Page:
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THE GAMBLING GAMES OF THE CHINESE IN AMERICA. PAK KOP PIU: THE GAME OF WHITE PIGEON TICKET

 

 

More respectable than fan t’an and distinguished from it and the games played with dominoes and cards by the title of Sz’ man kau yik, or “exchange for literature,” is pak ko piu, a kind of lottery, which shares an equal popularity among the Chinese gamblers. Its name signifies “white pigeon ticket.” In China, where lotteries are illegal, they are frequently carried on among the hills near the cities, and it is said that pigeons are used to convey the tickets and winning numbers between the offices and their patrons; whence the name applied first to the tickets and from them to the lottery itself.

 

In America the Ingatbola88 offices of the pak ko piu are always located in an upper room, suggesting the survival of the use of the loft, from which the messengers were formerly dispatched. But no such precaution is necessary; the mails carry the tickets, and runners daily traverse the cities from laundry to laundry, soliciting customers.

 

Pak ko piu is always carried on by a company, which assumes an auspicious name, in the same manner as the store companies, and has an office, where the drawings are conducted, usually in a room over a shop.8 This office consists of a small compartment, with a strong railing in front, extending midway from the floor to the ceiling, which permits a full view of the interior. Wooden shutters are frequently used to close this railed space during the day.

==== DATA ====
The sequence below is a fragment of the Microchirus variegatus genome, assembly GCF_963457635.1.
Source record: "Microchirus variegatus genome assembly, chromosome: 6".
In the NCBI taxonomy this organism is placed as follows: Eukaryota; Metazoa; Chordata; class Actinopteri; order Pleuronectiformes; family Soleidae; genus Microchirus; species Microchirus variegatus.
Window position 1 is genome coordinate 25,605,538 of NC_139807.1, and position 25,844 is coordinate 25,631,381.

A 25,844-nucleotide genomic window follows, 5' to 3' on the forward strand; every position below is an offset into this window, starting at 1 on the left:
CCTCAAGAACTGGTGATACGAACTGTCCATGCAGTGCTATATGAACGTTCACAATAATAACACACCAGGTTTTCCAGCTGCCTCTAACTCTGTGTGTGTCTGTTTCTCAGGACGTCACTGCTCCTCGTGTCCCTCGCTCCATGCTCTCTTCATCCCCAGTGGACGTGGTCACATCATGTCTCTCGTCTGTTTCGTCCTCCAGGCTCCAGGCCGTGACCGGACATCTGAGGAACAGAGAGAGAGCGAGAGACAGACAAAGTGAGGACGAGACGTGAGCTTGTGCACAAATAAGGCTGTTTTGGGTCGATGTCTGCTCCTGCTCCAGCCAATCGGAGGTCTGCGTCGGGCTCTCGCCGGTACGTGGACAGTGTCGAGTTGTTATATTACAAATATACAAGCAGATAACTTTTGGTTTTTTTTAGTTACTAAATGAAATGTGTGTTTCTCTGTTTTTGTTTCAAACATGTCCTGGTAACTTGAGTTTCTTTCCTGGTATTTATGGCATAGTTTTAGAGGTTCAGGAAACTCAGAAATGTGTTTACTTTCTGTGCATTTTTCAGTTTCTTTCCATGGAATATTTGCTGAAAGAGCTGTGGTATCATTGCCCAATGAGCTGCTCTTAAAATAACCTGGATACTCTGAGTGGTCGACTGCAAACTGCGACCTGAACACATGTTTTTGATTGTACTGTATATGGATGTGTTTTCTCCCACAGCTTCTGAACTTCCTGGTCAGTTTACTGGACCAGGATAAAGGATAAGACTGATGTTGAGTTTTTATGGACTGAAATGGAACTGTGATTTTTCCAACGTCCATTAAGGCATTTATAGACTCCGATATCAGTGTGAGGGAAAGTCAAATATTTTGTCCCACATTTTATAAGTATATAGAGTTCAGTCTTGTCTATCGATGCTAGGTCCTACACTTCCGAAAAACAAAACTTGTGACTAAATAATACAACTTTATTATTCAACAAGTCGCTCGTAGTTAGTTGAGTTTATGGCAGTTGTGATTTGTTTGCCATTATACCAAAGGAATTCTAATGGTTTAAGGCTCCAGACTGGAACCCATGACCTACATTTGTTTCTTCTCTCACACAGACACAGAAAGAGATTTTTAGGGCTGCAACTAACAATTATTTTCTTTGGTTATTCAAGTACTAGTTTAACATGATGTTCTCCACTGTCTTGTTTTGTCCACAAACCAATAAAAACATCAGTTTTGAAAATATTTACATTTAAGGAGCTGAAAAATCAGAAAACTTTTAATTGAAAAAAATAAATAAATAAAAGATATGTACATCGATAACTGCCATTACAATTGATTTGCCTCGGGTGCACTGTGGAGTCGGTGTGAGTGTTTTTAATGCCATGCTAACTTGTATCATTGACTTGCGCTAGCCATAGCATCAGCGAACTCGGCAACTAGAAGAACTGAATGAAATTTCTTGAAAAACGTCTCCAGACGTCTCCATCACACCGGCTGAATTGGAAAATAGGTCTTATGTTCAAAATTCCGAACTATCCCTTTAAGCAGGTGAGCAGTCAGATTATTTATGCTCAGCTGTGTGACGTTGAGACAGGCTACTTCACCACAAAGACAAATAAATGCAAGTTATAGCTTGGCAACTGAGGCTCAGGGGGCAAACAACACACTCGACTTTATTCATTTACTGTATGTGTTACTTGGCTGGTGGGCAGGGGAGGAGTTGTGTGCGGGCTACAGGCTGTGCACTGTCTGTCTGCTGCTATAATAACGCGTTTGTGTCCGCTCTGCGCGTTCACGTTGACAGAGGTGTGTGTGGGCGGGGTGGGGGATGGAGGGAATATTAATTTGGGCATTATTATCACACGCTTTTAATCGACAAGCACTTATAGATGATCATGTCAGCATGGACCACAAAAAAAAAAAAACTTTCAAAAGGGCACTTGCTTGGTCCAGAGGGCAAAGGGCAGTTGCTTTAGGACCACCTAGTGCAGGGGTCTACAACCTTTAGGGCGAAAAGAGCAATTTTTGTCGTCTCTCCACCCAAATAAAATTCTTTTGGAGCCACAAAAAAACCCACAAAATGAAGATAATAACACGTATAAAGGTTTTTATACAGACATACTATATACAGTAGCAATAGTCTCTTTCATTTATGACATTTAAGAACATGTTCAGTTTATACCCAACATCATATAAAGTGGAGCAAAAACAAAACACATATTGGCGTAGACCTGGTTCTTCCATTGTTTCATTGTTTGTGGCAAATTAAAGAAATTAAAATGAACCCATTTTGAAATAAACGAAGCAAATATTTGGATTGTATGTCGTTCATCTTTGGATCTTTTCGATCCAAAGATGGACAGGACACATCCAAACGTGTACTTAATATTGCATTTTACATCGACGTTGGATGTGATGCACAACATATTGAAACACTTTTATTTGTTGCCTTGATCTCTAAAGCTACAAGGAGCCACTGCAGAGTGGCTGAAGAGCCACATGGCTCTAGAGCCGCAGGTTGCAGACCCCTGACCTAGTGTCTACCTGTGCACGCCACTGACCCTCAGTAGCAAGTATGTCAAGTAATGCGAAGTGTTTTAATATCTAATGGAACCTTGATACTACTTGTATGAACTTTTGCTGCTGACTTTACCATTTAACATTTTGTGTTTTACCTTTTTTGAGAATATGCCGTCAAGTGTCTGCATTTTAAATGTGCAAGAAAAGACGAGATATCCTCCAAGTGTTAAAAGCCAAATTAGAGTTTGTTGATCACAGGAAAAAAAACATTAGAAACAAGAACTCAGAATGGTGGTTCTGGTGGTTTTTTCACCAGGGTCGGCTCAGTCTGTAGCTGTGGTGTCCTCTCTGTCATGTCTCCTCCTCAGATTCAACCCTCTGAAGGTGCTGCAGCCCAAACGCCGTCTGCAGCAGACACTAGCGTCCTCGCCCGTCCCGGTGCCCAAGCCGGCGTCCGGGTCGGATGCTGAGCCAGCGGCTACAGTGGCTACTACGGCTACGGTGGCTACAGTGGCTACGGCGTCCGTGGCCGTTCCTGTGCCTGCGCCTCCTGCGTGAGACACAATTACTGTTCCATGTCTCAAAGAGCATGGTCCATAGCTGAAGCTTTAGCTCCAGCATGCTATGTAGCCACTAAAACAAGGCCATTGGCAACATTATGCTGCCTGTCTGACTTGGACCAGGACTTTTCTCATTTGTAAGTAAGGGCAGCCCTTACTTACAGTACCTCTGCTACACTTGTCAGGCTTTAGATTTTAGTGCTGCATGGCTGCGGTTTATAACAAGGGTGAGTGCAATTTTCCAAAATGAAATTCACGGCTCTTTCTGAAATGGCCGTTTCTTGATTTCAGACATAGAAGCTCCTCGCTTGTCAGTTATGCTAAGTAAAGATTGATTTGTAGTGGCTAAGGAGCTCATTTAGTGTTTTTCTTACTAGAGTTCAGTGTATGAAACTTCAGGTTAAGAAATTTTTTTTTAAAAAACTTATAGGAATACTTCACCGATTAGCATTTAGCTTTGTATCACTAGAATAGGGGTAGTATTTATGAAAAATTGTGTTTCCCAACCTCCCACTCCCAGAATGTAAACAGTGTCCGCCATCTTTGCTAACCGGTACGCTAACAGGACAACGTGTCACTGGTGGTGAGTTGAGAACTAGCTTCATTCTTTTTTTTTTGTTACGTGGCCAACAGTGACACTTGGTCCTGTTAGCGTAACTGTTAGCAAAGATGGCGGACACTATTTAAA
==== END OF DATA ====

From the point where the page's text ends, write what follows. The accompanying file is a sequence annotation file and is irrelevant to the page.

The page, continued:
The drawings take place every night. Between 9 and 10 o’clock the pak ko piu sin shang, as the manager of the lottery is entitled, lets down the wooden shutters, locks himself in his cage, and is prepared to sell tickets for the drawing that takes place that evening. The tickets for the pak ko piu are imported already printed from China in large quantities, and invariably consist of pieces of unsized paper about five inches square, upon which have been printed from a wooden block in black, blue or green ink, the first eighty characters of the Ts’in tsz’man, or Thousand Character Classic.9 This book, which contains precisely one thousand characters, no two of which are alike, is so well known in China that its characters are frequently used instead of the corresponding numerals from one to one thousand. They serve the purpose of numbers on the tickets. (Page 8) The impression on these tickets is reproduced in Fig. 2. Dr. Morrison gives the following translation of the text, which comprises the first section of the Ts’in tsz man: